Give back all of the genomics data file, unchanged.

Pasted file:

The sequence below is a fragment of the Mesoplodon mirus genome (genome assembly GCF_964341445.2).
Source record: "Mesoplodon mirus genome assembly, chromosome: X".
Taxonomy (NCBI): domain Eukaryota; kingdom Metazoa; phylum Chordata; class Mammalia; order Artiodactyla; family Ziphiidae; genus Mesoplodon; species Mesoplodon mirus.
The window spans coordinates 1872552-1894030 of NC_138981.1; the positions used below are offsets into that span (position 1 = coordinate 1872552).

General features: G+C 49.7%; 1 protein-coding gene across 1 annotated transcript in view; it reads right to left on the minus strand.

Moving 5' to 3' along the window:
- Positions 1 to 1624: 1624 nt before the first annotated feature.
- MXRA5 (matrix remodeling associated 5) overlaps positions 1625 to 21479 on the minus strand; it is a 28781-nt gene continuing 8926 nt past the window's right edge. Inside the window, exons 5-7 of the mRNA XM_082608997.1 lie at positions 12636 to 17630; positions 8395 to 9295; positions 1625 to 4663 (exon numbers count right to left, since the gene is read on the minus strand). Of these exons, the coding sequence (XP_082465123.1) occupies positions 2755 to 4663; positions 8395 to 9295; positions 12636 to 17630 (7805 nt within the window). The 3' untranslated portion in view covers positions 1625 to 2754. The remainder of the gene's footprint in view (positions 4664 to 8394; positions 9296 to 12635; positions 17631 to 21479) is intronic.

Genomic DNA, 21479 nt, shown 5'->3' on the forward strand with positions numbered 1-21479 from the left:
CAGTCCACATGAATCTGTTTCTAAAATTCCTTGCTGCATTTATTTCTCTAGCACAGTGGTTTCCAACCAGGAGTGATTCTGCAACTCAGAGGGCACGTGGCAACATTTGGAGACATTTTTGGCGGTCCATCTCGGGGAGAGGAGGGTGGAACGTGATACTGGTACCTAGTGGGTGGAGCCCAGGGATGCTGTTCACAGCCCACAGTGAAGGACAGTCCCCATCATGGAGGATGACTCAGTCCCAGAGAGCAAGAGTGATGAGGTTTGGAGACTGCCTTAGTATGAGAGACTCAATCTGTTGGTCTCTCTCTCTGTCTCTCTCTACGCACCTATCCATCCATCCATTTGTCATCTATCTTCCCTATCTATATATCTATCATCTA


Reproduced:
The sequence below is a fragment of the Mesoplodon mirus genome (genome assembly GCF_964341445.2).
Source record: "Mesoplodon mirus genome assembly, chromosome: X".
Taxonomy (NCBI): domain Eukaryota; kingdom Metazoa; phylum Chordata; class Mammalia; order Artiodactyla; family Ziphiidae; genus Mesoplodon; species Mesoplodon mirus.
The window spans coordinates 1872552-1894030 of NC_138981.1; the positions used below are offsets into that span (position 1 = coordinate 1872552).

General features: G+C 49.7%; 1 protein-coding gene across 1 annotated transcript in view; it reads right to left on the minus strand.

Moving 5' to 3' along the window:
- Positions 1 to 1624: 1624 nt before the first annotated feature.
- MXRA5 (matrix remodeling associated 5) overlaps positions 1625 to 21479 on the minus strand; it is a 28781-nt gene continuing 8926 nt past the window's right edge. Inside the window, exons 5-7 of the mRNA XM_082608997.1 lie at positions 12636 to 17630; positions 8395 to 9295; positions 1625 to 4663 (exon numbers count right to left, since the gene is read on the minus strand). Of these exons, the coding sequence (XP_082465123.1) occupies positions 2755 to 4663; positions 8395 to 9295; positions 12636 to 17630 (7805 nt within the window). The 3' untranslated portion in view covers positions 1625 to 2754. The remainder of the gene's footprint in view (positions 4664 to 8394; positions 9296 to 12635; positions 17631 to 21479) is intronic.

Genomic DNA, 21479 nt, shown 5'->3' on the forward strand with positions numbered 1-21479 from the left:
CAGTCCACATGAATCTGTTTCTAAAATTCCTTGCTGCATTTATTTCTCTAGCACAGTGGTTTCCAACCAGGAGTGATTCTGCAACTCAGAGGGCACGTGGCAACATTTGGAGACATTTTTGGCGGTCCATCTCGGGGAGAGGAGGGTGGAACGTGATACTGGTACCTAGTGGGTGGAGCCCAGGGATGCTGTTCACAGCCCACAGTGAAGGACAGTCCCCATCATGGAGGATGACTCAGTCCCAGAGAGCAAGAGTGATGAGGTTTGGAGACTGCCTTAGTATGAGAGACTCAATCTGTTGGTCTCTCTCTCTGTCTCTCTCTACGCACCTATCCATCCATCCATTTGTCATCTATCTTCCCTATCTATATATCTATCATCTA